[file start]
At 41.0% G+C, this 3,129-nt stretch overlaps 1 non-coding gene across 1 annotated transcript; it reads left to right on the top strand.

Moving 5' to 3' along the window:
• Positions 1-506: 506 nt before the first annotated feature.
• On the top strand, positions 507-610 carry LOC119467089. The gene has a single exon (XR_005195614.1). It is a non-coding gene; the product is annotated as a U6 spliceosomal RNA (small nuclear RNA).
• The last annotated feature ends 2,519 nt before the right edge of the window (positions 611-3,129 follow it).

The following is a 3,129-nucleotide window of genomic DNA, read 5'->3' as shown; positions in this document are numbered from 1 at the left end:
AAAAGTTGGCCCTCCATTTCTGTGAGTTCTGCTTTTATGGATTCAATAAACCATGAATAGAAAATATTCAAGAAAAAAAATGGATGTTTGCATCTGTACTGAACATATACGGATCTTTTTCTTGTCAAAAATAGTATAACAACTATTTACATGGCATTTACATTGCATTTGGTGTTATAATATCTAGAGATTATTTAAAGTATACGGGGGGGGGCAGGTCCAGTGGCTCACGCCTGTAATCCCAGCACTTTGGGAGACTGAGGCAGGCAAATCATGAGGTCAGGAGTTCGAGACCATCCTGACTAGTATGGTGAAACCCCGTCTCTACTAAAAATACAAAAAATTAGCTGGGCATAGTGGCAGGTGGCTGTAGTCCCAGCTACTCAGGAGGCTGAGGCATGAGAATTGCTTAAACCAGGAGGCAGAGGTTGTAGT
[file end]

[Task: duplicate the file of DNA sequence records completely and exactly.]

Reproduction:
At 41.0% G+C, this 3,129-nt stretch overlaps 1 non-coding gene across 1 annotated transcript; it reads left to right on the top strand.

Moving 5' to 3' along the window:
• Positions 1-506: 506 nt before the first annotated feature.
• On the top strand, positions 507-610 carry LOC119467089. The gene has a single exon (XR_005195614.1). It is a non-coding gene; the product is annotated as a U6 spliceosomal RNA (small nuclear RNA).
• The last annotated feature ends 2,519 nt before the right edge of the window (positions 611-3,129 follow it).

The following is a 3,129-nucleotide window of genomic DNA, read 5'->3' as shown; positions in this document are numbered from 1 at the left end:
AAAAGTTGGCCCTCCATTTCTGTGAGTTCTGCTTTTATGGATTCAATAAACCATGAATAGAAAATATTCAAGAAAAAAAATGGATGTTTGCATCTGTACTGAACATATACGGATCTTTTTCTTGTCAAAAATAGTATAACAACTATTTACATGGCATTTACATTGCATTTGGTGTTATAATATCTAGAGATTATTTAAAGTATACGGGGGGGGGCAGGTCCAGTGGCTCACGCCTGTAATCCCAGCACTTTGGGAGACTGAGGCAGGCAAATCATGAGGTCAGGAGTTCGAGACCATCCTGACTAGTATGGTGAAACCCCGTCTCTACTAAAAATACAAAAAATTAGCTGGGCATAGTGGCAGGTGGCTGTAGTCCCAGCTACTCAGGAGGCTGAGGCATGAGAATTGCTTAAACCAGGAGGCAGAGGTTGTAGT